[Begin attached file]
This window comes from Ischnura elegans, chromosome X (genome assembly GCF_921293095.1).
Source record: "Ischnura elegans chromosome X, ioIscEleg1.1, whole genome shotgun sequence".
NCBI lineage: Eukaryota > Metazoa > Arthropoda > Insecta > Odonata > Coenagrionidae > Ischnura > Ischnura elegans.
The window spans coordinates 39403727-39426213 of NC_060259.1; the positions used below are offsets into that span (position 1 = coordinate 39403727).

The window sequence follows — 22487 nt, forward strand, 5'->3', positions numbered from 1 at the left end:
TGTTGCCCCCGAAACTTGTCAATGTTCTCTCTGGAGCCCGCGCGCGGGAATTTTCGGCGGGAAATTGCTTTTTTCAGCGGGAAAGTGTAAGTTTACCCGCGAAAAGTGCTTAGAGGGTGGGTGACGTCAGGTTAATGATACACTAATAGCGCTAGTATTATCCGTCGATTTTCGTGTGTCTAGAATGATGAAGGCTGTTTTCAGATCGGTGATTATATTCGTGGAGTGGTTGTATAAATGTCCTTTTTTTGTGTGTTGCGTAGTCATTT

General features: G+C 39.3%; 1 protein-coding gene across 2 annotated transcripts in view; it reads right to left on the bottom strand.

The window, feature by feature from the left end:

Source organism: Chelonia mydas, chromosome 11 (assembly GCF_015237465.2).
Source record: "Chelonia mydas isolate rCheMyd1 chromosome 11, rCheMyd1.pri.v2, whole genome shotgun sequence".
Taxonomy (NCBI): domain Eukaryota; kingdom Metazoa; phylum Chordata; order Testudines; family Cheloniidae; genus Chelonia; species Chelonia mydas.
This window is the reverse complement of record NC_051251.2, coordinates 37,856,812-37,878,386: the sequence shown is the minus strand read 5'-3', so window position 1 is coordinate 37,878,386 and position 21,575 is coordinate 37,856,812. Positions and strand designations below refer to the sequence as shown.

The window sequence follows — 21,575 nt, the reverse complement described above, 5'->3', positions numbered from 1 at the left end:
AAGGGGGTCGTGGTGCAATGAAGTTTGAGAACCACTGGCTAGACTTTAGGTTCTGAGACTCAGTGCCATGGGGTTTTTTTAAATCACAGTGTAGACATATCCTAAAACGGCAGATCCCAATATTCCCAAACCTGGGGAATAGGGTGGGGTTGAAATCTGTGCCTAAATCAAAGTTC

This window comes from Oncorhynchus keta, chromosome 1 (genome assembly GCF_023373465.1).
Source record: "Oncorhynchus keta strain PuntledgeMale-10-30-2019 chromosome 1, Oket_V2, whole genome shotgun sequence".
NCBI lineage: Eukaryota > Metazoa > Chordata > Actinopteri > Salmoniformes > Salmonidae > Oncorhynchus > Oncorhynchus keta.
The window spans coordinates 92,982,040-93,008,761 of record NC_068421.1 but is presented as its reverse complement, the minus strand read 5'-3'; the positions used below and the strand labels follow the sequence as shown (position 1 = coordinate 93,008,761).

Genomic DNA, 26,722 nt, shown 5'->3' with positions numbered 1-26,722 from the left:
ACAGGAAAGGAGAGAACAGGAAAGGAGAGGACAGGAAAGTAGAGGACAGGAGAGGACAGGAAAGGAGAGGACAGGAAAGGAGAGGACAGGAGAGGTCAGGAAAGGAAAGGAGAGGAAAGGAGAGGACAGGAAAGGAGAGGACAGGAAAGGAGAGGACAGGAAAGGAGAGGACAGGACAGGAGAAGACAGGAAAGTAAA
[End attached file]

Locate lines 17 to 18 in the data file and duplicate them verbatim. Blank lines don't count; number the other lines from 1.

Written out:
NCBI lineage: Eukaryota > Metazoa > Chordata > Actinopteri > Salmoniformes > Salmonidae > Oncorhynchus > Oncorhynchus keta.
The window spans coordinates 92,982,040-93,008,761 of record NC_068421.1 but is presented as its reverse complement, the minus strand read 5'-3'; the positions used below and the strand labels follow the sequence as shown (position 1 = coordinate 93,008,761).